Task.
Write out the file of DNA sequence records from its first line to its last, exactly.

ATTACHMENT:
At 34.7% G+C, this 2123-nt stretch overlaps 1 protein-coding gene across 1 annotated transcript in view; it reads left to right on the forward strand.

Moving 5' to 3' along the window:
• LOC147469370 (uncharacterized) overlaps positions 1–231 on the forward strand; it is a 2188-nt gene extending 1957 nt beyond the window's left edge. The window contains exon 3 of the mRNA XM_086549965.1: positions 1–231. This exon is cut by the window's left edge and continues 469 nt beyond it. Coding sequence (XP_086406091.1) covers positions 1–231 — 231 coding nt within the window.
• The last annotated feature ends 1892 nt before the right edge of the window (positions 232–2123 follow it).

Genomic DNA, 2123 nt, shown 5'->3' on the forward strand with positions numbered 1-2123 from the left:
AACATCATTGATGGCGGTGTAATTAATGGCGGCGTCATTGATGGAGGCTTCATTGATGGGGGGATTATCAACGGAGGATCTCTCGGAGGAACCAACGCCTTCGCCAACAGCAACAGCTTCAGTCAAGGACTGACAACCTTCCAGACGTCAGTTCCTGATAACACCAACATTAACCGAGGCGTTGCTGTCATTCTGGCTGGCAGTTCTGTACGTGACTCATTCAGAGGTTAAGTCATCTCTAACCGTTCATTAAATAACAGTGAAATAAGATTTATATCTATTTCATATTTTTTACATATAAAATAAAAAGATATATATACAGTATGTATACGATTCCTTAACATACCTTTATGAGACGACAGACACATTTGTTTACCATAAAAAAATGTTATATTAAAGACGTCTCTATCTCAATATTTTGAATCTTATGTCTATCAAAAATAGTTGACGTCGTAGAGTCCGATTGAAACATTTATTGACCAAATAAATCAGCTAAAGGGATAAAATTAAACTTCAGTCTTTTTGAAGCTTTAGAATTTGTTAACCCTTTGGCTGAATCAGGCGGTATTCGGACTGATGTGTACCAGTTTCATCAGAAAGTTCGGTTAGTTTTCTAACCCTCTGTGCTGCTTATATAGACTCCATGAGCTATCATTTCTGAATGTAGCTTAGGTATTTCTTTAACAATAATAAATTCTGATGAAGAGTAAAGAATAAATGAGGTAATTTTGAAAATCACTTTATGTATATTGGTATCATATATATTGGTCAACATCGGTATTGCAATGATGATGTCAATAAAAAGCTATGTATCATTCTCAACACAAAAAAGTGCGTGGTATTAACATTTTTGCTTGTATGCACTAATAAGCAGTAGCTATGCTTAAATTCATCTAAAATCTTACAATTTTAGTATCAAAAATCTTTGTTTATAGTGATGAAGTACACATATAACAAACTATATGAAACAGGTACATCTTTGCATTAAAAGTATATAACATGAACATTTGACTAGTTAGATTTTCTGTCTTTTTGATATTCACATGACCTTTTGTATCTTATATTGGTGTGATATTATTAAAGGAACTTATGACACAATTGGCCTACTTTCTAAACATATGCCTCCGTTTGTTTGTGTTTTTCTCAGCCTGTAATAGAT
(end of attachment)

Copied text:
At 34.7% G+C, this 2123-nt stretch overlaps 1 protein-coding gene across 1 annotated transcript in view; it reads left to right on the forward strand.

Moving 5' to 3' along the window:
• LOC147469370 (uncharacterized) overlaps positions 1–231 on the forward strand; it is a 2188-nt gene extending 1957 nt beyond the window's left edge. The window contains exon 3 of the mRNA XM_086549965.1: positions 1–231. This exon is cut by the window's left edge and continues 469 nt beyond it. Coding sequence (XP_086406091.1) covers positions 1–231 — 231 coding nt within the window.
• The last annotated feature ends 1892 nt before the right edge of the window (positions 232–2123 follow it).

Genomic DNA, 2123 nt, shown 5'->3' on the forward strand with positions numbered 1-2123 from the left:
AACATCATTGATGGCGGTGTAATTAATGGCGGCGTCATTGATGGAGGCTTCATTGATGGGGGGATTATCAACGGAGGATCTCTCGGAGGAACCAACGCCTTCGCCAACAGCAACAGCTTCAGTCAAGGACTGACAACCTTCCAGACGTCAGTTCCTGATAACACCAACATTAACCGAGGCGTTGCTGTCATTCTGGCTGGCAGTTCTGTACGTGACTCATTCAGAGGTTAAGTCATCTCTAACCGTTCATTAAATAACAGTGAAATAAGATTTATATCTATTTCATATTTTTTACATATAAAATAAAAAGATATATATACAGTATGTATACGATTCCTTAACATACCTTTATGAGACGACAGACACATTTGTTTACCATAAAAAAATGTTATATTAAAGACGTCTCTATCTCAATATTTTGAATCTTATGTCTATCAAAAATAGTTGACGTCGTAGAGTCCGATTGAAACATTTATTGACCAAATAAATCAGCTAAAGGGATAAAATTAAACTTCAGTCTTTTTGAAGCTTTAGAATTTGTTAACCCTTTGGCTGAATCAGGCGGTATTCGGACTGATGTGTACCAGTTTCATCAGAAAGTTCGGTTAGTTTTCTAACCCTCTGTGCTGCTTATATAGACTCCATGAGCTATCATTTCTGAATGTAGCTTAGGTATTTCTTTAACAATAATAAATTCTGATGAAGAGTAAAGAATAAATGAGGTAATTTTGAAAATCACTTTATGTATATTGGTATCATATATATTGGTCAACATCGGTATTGCAATGATGATGTCAATAAAAAGCTATGTATCATTCTCAACACAAAAAAGTGCGTGGTATTAACATTTTTGCTTGTATGCACTAATAAGCAGTAGCTATGCTTAAATTCATCTAAAATCTTACAATTTTAGTATCAAAAATCTTTGTTTATAGTGATGAAGTACACATATAACAAACTATATGAAACAGGTACATCTTTGCATTAAAAGTATATAACATGAACATTTGACTAGTTAGATTTTCTGTCTTTTTGATATTCACATGACCTTTTGTATCTTATATTGGTGTGATATTATTAAAGGAACTTATGACACAATTGGCCTACTTTCTAAACATATGCCTCCGTTTGTTTGTGTTTTTCTCAGCCTGTAATAGAT